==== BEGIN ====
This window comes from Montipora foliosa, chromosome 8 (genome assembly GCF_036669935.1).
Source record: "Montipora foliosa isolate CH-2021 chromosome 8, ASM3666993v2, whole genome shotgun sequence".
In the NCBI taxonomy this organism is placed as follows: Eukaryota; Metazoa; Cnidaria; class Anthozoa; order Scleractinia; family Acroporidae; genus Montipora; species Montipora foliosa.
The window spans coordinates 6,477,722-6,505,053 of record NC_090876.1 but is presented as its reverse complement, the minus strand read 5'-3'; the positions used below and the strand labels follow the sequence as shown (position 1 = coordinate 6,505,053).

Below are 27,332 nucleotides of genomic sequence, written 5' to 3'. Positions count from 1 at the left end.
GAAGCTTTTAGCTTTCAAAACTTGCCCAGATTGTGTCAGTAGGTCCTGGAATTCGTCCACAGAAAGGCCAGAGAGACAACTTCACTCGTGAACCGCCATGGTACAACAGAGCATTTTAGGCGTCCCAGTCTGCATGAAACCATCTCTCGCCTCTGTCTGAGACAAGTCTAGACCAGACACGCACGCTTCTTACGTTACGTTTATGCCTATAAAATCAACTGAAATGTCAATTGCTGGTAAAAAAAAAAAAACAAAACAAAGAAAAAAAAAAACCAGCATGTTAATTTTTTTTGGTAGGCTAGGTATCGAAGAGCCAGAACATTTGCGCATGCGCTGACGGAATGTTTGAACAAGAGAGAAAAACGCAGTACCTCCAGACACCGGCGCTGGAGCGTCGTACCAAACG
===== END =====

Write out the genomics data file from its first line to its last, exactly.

This window comes from Montipora foliosa, chromosome 8 (genome assembly GCF_036669935.1).
Source record: "Montipora foliosa isolate CH-2021 chromosome 8, ASM3666993v2, whole genome shotgun sequence".
In the NCBI taxonomy this organism is placed as follows: Eukaryota; Metazoa; Cnidaria; class Anthozoa; order Scleractinia; family Acroporidae; genus Montipora; species Montipora foliosa.
The window spans coordinates 6,477,722-6,505,053 of record NC_090876.1 but is presented as its reverse complement, the minus strand read 5'-3'; the positions used below and the strand labels follow the sequence as shown (position 1 = coordinate 6,505,053).

Below are 27,332 nucleotides of genomic sequence, written 5' to 3'. Positions count from 1 at the left end.
GAAGCTTTTAGCTTTCAAAACTTGCCCAGATTGTGTCAGTAGGTCCTGGAATTCGTCCACAGAAAGGCCAGAGAGACAACTTCACTCGTGAACCGCCATGGTACAACAGAGCATTTTAGGCGTCCCAGTCTGCATGAAACCATCTCTCGCCTCTGTCTGAGACAAGTCTAGACCAGACACGCACGCTTCTTACGTTACGTTTATGCCTATAAAATCAACTGAAATGTCAATTGCTGGTAAAAAAAAAAAAACAAAACAAAGAAAAAAAAAAACCAGCATGTTAATTTTTTTTGGTAGGCTAGGTATCGAAGAGCCAGAACATTTGCGCATGCGCTGACGGAATGTTTGAACAAGAGAGAAAAACGCAGTACCTCCAGACACCGGCGCTGGAGCGTCGTACCAAACG